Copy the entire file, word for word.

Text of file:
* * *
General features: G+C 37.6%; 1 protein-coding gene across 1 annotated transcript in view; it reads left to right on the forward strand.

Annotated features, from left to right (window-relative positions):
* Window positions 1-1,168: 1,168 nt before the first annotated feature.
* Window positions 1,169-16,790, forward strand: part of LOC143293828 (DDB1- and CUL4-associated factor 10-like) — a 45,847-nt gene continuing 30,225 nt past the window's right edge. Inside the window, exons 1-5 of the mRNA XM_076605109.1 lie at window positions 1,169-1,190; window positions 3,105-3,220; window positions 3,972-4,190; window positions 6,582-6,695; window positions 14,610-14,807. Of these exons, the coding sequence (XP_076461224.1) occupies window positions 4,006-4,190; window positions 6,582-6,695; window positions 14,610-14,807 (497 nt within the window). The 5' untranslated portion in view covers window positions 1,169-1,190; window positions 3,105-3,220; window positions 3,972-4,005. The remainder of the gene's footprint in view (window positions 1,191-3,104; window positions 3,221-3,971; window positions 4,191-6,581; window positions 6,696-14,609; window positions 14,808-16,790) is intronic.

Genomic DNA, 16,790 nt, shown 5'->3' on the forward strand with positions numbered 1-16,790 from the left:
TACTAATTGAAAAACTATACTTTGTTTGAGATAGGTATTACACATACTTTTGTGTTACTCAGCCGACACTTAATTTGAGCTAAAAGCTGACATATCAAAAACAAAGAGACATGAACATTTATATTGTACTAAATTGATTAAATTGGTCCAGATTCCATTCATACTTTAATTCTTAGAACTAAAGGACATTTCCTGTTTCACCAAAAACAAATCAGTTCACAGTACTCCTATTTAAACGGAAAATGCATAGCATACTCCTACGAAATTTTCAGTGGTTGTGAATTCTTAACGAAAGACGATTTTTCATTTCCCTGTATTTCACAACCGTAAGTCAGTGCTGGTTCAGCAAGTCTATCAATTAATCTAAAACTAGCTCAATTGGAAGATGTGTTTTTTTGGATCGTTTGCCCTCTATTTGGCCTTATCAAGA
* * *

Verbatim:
General features: G+C 37.6%; 1 protein-coding gene across 1 annotated transcript in view; it reads left to right on the forward strand.

Annotated features, from left to right (window-relative positions):
* Window positions 1-1,168: 1,168 nt before the first annotated feature.
* Window positions 1,169-16,790, forward strand: part of LOC143293828 (DDB1- and CUL4-associated factor 10-like) — a 45,847-nt gene continuing 30,225 nt past the window's right edge. Inside the window, exons 1-5 of the mRNA XM_076605109.1 lie at window positions 1,169-1,190; window positions 3,105-3,220; window positions 3,972-4,190; window positions 6,582-6,695; window positions 14,610-14,807. Of these exons, the coding sequence (XP_076461224.1) occupies window positions 4,006-4,190; window positions 6,582-6,695; window positions 14,610-14,807 (497 nt within the window). The 5' untranslated portion in view covers window positions 1,169-1,190; window positions 3,105-3,220; window positions 3,972-4,005. The remainder of the gene's footprint in view (window positions 1,191-3,104; window positions 3,221-3,971; window positions 4,191-6,581; window positions 6,696-14,609; window positions 14,808-16,790) is intronic.

Genomic DNA, 16,790 nt, shown 5'->3' on the forward strand with positions numbered 1-16,790 from the left:
TACTAATTGAAAAACTATACTTTGTTTGAGATAGGTATTACACATACTTTTGTGTTACTCAGCCGACACTTAATTTGAGCTAAAAGCTGACATATCAAAAACAAAGAGACATGAACATTTATATTGTACTAAATTGATTAAATTGGTCCAGATTCCATTCATACTTTAATTCTTAGAACTAAAGGACATTTCCTGTTTCACCAAAAACAAATCAGTTCACAGTACTCCTATTTAAACGGAAAATGCATAGCATACTCCTACGAAATTTTCAGTGGTTGTGAATTCTTAACGAAAGACGATTTTTCATTTCCCTGTATTTCACAACCGTAAGTCAGTGCTGGTTCAGCAAGTCTATCAATTAATCTAAAACTAGCTCAATTGGAAGATGTGTTTTTTTGGATCGTTTGCCCTCTATTTGGCCTTATCAAGA